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Coming to a town near you: Uber Eats spreads its wings into the regions


Thousands of Australians living in regional centres will be able to order meals to their homes after Uber revealed plans to expand food-delivery services into more remote parts of the country.

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The tech giant, which operates the largest food-delivery platform in Australia, launched its service in seven regional towns this week, in addition to six added earlier this month.

The move comes after an e-commerce survey found online purchases in regional towns jumped during the past year and as another found more than seven million Australians regularly use meal-delivery services.

Regional towns to get access to Uber Eats for the first time include Gladstone in Queensland, Alice Springs in the Northern Territory, Burnie in Tasmania, Warragul in Victoria and a host of NSW locations inducing Bowral, Lismore, Tamworth and Coffs Harbour.

Uber Eats marketplace director Ed Kitchen said the towns were chosen for having a large population within a 30-minute delivery range of restaurants.

“We’ve seen cities where there is an under-served population and a growing restaurant base that are looking for the ability to drive e-commerce,” he said.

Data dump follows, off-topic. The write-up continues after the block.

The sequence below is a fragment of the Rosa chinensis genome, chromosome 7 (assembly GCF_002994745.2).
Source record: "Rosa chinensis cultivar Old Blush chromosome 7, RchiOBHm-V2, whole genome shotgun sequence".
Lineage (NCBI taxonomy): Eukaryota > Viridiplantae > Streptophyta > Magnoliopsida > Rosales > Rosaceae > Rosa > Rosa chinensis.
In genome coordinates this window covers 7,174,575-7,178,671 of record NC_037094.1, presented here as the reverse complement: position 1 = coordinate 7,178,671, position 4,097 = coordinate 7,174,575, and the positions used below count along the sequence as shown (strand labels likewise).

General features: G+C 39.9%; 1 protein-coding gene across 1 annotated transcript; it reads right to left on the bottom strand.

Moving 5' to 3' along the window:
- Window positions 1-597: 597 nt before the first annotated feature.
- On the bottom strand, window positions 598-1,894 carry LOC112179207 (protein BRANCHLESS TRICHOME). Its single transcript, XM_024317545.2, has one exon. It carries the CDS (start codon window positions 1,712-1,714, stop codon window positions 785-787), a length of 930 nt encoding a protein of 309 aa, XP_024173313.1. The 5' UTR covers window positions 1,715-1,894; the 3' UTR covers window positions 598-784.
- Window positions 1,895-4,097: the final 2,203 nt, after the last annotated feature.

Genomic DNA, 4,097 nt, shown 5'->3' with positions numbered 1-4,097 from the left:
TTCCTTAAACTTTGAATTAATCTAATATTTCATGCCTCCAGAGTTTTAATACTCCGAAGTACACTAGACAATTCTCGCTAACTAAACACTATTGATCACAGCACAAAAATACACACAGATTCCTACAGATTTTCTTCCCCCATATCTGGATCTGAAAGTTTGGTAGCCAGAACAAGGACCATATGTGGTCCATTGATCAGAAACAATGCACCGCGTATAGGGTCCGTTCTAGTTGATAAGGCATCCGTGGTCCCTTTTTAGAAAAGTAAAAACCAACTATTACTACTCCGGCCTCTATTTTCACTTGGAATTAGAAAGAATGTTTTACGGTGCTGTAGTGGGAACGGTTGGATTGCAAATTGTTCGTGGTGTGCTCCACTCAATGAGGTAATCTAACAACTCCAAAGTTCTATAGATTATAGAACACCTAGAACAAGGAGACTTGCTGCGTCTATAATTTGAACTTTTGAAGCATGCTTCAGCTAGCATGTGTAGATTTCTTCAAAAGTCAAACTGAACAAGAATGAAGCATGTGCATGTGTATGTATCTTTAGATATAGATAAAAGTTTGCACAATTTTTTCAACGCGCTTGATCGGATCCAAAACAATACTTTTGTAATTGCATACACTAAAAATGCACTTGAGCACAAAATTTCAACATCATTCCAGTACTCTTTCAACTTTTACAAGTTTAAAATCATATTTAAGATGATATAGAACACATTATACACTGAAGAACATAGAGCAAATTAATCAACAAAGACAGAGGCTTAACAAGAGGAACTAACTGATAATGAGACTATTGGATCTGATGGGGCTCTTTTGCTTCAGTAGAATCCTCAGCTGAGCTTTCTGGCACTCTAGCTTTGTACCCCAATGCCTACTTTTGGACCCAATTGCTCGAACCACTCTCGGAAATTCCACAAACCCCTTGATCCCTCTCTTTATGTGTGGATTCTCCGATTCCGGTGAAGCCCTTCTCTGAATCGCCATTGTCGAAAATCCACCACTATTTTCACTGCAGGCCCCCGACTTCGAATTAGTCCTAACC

“We don’t think that metropolitan Australia should have a monopoly on convenience.”

Food from local restaurants and national chains would be offered on the platform first, Mr Kitchen said, before Uber added grocery deliveries from Coles, IGA and BP.

“We have plans to launch a number of new markets later this year,” he said.

“For us this is not job done.”

The food-delivery launches come after Australia Post’s Inside Australian Online Shopping Report found online purchases rose by 6.5 per cent in rural towns last year and 5.7 per cent in remote communities.

Market research firm Roy Morgan also found seven million Australians over the age of 14 use meal-delivery services in a three-month period, up from 3.6 million people in 2020.

But Australians living in capital cities were more likely to order meals to their homes, the company found, with 38 per cent using food-delivery services compared to 24 per cent in country areas.


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